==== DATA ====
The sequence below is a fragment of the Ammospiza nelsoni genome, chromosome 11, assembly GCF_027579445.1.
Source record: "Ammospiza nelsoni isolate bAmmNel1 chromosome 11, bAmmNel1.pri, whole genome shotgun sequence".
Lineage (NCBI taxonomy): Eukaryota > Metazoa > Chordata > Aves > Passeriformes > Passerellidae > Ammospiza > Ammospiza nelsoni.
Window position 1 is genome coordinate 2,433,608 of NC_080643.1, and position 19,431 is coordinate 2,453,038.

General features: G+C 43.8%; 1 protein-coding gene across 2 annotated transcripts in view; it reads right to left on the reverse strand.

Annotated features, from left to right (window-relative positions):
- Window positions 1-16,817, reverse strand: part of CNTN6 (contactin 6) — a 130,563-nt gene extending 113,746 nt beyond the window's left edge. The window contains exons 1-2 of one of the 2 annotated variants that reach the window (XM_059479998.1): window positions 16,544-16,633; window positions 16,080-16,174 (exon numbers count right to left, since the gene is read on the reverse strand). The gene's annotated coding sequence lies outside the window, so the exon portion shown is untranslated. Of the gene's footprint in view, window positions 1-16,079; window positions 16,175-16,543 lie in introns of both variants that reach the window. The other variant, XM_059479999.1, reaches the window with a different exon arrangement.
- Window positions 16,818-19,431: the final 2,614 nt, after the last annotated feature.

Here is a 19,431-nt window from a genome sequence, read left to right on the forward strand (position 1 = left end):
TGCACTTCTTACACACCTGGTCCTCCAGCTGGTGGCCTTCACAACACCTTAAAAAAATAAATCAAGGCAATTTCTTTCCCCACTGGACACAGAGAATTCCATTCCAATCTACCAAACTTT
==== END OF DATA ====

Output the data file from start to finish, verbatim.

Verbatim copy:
The sequence below is a fragment of the Ammospiza nelsoni genome, chromosome 11, assembly GCF_027579445.1.
Source record: "Ammospiza nelsoni isolate bAmmNel1 chromosome 11, bAmmNel1.pri, whole genome shotgun sequence".
Lineage (NCBI taxonomy): Eukaryota > Metazoa > Chordata > Aves > Passeriformes > Passerellidae > Ammospiza > Ammospiza nelsoni.
Window position 1 is genome coordinate 2,433,608 of NC_080643.1, and position 19,431 is coordinate 2,453,038.

General features: G+C 43.8%; 1 protein-coding gene across 2 annotated transcripts in view; it reads right to left on the reverse strand.

Annotated features, from left to right (window-relative positions):
- Window positions 1-16,817, reverse strand: part of CNTN6 (contactin 6) — a 130,563-nt gene extending 113,746 nt beyond the window's left edge. The window contains exons 1-2 of one of the 2 annotated variants that reach the window (XM_059479998.1): window positions 16,544-16,633; window positions 16,080-16,174 (exon numbers count right to left, since the gene is read on the reverse strand). The gene's annotated coding sequence lies outside the window, so the exon portion shown is untranslated. Of the gene's footprint in view, window positions 1-16,079; window positions 16,175-16,543 lie in introns of both variants that reach the window. The other variant, XM_059479999.1, reaches the window with a different exon arrangement.
- Window positions 16,818-19,431: the final 2,614 nt, after the last annotated feature.

Here is a 19,431-nt window from a genome sequence, read left to right on the forward strand (position 1 = left end):
TGCACTTCTTACACACCTGGTCCTCCAGCTGGTGGCCTTCACAACACCTTAAAAAAATAAATCAAGGCAATTTCTTTCCCCACTGGACACAGAGAATTCCATTCCAATCTACCAAACTTT